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Corporate governance

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Corporate governance is the practice of ensuring a corporation conducts itself accountably, fairly and openly in all its dealings. It is the responsibility of a company’s board of directors.

One of the main goals of corporate governance is to ensure a company’s leaders are managing the finances of the business effectively and that they always act in the best interest of stakeholders (shareholders, employees, customers, suppliers and creditors).

Companies often have their own corporate governance frameworks—rules and processes for managing the conduct of the organization. Most also have to comply with external regulations or laws governing their industry or sector.

More about corporate governance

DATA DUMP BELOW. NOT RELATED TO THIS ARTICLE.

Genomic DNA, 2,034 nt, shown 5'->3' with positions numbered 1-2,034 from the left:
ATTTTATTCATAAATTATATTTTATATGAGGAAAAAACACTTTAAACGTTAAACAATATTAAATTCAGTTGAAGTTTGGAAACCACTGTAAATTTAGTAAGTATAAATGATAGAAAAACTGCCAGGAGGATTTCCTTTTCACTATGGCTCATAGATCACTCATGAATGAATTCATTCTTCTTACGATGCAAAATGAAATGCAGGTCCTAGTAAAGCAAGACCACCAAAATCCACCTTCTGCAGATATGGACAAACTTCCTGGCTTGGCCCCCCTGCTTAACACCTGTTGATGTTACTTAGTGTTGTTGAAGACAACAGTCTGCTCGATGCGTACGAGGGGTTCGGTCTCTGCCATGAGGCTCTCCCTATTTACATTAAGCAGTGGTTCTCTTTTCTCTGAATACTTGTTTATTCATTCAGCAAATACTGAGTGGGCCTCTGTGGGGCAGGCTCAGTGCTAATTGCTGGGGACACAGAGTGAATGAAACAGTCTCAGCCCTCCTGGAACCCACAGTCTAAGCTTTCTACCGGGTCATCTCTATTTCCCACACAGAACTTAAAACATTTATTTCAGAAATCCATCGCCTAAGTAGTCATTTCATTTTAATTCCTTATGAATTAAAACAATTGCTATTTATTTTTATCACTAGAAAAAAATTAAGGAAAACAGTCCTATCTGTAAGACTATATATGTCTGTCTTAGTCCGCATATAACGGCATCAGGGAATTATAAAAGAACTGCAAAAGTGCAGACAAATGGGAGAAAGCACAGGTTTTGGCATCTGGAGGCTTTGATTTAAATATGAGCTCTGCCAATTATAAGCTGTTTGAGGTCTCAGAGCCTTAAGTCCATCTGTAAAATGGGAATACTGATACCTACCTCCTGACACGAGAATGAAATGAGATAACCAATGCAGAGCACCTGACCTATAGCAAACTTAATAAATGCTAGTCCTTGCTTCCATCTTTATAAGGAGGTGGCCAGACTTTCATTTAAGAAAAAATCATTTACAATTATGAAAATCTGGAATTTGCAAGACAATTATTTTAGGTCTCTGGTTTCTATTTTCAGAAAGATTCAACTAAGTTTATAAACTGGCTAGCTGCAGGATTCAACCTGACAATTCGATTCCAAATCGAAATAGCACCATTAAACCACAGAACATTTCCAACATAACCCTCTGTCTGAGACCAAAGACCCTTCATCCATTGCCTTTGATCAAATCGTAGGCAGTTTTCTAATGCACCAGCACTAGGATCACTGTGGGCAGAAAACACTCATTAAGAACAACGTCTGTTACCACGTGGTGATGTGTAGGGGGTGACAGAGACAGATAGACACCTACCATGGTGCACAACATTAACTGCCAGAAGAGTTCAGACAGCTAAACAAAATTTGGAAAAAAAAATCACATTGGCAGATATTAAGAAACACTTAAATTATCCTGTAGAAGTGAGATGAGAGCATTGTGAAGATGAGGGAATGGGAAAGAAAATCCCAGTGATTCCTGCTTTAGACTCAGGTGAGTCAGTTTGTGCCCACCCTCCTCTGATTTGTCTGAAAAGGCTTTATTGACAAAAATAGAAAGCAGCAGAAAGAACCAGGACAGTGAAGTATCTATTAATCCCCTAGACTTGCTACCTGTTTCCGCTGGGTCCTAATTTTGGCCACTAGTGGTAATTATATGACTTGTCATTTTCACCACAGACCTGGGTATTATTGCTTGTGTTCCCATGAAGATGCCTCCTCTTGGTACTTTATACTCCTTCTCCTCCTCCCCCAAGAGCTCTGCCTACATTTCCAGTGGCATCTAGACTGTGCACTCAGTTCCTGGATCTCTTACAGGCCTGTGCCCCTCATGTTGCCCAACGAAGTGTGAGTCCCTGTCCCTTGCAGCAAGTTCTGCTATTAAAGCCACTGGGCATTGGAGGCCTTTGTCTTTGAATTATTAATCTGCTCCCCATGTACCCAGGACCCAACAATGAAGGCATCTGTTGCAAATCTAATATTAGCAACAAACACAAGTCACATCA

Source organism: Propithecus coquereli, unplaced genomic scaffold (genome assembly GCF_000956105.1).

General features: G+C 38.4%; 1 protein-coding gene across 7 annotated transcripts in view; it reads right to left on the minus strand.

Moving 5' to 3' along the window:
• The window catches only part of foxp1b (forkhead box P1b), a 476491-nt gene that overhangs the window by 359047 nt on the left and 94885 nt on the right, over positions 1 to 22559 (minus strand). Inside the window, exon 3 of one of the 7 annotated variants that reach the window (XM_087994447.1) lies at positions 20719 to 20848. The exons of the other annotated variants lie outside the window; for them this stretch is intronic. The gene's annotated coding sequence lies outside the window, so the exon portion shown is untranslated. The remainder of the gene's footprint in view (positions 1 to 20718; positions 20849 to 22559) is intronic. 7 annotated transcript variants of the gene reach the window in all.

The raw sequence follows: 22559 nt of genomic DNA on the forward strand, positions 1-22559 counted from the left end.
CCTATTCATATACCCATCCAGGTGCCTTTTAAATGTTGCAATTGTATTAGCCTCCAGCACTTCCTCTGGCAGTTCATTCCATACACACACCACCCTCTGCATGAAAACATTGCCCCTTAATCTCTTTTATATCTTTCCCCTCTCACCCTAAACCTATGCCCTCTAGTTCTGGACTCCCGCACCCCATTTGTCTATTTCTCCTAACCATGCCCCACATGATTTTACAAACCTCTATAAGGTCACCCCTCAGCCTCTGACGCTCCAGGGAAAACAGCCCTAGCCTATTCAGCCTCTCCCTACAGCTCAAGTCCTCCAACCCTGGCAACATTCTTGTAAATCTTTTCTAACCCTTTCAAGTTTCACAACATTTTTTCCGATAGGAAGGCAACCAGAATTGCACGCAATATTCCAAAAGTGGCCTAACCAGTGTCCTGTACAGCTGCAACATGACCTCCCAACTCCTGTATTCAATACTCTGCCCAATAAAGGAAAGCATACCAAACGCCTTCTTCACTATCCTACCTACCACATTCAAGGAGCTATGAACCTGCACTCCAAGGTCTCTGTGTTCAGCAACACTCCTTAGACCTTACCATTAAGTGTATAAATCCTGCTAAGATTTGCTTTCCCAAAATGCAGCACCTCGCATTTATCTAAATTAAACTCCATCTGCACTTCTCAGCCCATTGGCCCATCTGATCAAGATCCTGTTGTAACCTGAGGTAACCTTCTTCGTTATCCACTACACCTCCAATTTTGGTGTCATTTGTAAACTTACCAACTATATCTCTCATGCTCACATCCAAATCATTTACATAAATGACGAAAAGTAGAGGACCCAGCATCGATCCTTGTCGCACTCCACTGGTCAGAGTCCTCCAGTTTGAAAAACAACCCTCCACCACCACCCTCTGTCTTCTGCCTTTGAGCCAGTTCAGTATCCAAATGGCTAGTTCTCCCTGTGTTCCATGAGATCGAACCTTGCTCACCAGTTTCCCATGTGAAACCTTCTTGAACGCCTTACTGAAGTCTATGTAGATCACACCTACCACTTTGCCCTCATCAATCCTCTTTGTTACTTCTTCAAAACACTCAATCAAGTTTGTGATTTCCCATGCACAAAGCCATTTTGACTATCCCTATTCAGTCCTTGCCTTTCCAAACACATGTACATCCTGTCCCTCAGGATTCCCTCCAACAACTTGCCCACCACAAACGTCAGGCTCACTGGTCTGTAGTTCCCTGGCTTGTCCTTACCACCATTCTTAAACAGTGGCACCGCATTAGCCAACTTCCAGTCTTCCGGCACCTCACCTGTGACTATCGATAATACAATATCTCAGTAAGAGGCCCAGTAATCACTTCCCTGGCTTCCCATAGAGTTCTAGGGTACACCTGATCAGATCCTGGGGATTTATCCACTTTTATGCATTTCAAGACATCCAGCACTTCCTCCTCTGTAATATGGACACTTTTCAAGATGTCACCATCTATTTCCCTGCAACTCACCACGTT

Canada passed a law in 2003 to strengthen corporate governance. Based on the U.S. Sarbanes-Oxley Act (SOX), this Canadian law––Bill 198, dubbed “C-Sox”––aims to create confidence in the Canadian market and protect investors from corporate scandals. It includes a requirement for all companies to have an audit committee and for chief executive officers (CEOs) and chief financial officers (CFOs) to take personal responsibility for the company’s internal financial controls and reports. C-Sox also makes it a federal crime for a company employee to pressure or manipulate an auditor into creating misleading financial statements.

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